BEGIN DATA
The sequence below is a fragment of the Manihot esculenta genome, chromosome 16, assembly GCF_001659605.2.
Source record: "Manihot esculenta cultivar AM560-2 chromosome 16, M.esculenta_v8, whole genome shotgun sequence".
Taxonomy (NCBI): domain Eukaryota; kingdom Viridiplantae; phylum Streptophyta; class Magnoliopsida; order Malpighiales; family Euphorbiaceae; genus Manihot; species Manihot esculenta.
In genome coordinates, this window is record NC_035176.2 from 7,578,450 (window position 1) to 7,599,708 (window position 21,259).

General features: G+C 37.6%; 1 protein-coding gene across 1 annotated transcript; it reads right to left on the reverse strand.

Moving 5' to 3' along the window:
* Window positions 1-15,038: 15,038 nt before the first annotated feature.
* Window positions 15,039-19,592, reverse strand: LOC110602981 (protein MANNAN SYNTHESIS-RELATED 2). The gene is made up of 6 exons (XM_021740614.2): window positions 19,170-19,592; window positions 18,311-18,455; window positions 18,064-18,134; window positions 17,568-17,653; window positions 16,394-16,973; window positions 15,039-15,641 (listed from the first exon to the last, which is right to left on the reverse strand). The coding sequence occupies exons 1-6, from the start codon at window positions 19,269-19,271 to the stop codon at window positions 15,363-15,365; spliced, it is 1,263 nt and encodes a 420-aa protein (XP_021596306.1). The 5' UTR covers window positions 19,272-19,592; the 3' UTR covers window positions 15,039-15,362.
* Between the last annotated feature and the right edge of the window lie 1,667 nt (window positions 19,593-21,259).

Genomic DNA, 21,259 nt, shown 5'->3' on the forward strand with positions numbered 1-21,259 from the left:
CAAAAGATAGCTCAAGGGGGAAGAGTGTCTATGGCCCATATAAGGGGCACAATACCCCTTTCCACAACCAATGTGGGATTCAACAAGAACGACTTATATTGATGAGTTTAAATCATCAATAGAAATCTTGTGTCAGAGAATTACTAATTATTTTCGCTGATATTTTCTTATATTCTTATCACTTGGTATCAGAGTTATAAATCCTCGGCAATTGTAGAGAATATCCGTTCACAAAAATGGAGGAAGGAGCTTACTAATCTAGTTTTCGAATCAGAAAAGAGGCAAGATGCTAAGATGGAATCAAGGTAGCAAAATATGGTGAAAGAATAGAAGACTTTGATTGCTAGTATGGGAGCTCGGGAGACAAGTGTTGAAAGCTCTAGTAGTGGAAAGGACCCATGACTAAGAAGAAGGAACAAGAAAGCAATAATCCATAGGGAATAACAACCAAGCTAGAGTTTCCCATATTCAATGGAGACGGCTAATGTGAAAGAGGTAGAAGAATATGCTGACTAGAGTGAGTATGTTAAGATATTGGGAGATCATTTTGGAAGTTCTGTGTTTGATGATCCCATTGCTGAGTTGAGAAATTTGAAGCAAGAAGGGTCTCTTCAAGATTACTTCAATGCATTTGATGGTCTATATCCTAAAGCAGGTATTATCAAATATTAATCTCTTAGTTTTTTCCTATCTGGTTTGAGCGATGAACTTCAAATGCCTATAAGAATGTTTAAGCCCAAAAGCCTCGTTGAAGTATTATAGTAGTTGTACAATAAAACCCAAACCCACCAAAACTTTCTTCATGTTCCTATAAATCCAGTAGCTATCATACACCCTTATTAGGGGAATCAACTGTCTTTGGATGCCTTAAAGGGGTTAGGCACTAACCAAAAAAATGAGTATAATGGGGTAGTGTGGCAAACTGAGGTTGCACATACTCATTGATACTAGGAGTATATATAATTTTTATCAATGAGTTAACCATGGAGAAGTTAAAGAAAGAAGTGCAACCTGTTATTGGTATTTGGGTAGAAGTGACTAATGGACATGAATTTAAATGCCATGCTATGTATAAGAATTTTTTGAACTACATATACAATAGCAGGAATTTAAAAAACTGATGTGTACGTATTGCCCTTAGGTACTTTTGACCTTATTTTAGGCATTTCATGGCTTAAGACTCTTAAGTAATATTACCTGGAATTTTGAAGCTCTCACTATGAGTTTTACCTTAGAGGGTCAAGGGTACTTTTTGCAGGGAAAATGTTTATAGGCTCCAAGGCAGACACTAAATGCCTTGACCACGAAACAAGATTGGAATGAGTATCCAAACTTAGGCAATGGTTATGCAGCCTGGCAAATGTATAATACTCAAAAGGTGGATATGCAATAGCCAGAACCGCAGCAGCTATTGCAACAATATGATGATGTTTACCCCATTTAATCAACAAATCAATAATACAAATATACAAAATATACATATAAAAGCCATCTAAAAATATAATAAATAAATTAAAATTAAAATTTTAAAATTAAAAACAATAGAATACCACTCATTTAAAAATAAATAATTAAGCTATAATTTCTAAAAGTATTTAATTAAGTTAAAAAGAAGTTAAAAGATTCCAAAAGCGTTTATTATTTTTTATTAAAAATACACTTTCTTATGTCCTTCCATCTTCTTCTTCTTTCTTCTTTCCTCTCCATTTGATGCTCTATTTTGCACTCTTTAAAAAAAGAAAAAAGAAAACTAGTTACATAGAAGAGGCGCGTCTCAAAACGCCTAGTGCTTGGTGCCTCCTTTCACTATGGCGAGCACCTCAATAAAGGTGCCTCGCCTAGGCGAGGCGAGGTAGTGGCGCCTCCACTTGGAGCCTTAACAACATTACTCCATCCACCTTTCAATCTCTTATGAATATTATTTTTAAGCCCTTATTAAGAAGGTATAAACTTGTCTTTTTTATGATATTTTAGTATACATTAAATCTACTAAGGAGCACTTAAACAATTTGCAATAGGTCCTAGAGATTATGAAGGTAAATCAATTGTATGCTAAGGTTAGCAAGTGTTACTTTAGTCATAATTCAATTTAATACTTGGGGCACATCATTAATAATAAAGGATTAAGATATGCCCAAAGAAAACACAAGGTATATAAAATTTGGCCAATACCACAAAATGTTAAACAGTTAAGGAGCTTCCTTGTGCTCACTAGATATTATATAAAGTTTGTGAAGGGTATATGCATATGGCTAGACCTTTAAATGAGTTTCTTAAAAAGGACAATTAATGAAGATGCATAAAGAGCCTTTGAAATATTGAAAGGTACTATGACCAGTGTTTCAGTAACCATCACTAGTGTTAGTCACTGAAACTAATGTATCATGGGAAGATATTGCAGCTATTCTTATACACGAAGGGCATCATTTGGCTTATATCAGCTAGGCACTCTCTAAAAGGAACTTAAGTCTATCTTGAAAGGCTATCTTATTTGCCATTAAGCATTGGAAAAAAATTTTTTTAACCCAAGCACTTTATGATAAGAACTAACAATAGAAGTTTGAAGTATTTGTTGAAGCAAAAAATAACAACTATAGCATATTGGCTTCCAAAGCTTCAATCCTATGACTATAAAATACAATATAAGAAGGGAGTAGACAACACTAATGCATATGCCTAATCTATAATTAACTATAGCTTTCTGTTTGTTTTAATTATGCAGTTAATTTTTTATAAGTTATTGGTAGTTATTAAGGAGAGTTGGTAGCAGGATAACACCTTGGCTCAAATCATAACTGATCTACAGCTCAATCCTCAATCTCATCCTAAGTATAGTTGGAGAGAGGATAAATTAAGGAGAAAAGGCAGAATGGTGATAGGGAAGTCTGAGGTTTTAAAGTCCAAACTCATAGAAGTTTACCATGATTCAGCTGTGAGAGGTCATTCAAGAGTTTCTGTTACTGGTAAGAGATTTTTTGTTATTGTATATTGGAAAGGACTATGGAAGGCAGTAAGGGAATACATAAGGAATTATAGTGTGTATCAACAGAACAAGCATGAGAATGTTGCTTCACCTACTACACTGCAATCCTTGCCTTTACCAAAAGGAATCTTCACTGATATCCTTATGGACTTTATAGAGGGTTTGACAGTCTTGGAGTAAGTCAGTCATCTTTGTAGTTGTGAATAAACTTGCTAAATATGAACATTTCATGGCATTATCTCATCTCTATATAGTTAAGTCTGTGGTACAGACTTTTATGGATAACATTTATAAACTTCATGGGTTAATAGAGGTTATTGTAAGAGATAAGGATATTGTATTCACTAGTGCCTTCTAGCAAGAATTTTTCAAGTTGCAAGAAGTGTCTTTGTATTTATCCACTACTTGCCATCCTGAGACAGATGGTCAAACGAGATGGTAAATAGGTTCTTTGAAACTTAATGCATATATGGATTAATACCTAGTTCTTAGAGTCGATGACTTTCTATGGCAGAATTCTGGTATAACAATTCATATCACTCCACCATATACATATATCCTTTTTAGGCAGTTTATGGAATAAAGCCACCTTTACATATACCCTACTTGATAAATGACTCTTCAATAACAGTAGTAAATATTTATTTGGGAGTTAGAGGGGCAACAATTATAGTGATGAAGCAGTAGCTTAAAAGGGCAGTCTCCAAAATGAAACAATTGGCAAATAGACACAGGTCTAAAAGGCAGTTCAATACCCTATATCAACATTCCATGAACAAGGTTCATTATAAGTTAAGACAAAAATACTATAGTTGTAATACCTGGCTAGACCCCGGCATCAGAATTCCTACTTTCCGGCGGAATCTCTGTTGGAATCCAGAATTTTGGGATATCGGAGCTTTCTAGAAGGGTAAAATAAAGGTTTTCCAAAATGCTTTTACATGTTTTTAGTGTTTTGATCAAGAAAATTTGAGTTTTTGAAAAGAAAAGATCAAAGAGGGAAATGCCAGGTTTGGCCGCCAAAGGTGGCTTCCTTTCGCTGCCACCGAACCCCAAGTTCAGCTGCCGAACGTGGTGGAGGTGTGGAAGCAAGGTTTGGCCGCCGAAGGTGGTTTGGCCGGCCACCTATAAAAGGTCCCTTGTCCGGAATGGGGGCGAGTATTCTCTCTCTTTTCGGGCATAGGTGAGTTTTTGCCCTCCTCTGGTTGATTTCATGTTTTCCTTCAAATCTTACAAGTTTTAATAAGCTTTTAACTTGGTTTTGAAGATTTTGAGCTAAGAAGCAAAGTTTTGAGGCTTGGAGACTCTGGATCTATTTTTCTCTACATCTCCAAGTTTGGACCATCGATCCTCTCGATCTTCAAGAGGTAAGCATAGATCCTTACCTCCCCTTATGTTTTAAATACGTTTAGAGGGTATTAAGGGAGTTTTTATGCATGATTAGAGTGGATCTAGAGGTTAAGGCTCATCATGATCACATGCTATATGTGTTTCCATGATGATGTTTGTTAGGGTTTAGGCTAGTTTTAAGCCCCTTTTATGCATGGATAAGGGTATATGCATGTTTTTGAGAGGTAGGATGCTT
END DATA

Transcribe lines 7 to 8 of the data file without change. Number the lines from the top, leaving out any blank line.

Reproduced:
* Window positions 1-15,038: 15,038 nt before the first annotated feature.
* Window positions 15,039-19,592, reverse strand: LOC110602981 (protein MANNAN SYNTHESIS-RELATED 2). The gene is made up of 6 exons (XM_021740614.2): window positions 19,170-19,592; window positions 18,311-18,455; window positions 18,064-18,134; window positions 17,568-17,653; window positions 16,394-16,973; window positions 15,039-15,641 (listed from the first exon to the last, which is right to left on the reverse strand). The coding sequence occupies exons 1-6, from the start codon at window positions 19,269-19,271 to the stop codon at window positions 15,363-15,365; spliced, it is 1,263 nt and encodes a 420-aa protein (XP_021596306.1). The 5' UTR covers window positions 19,272-19,592; the 3' UTR covers window positions 15,039-15,362.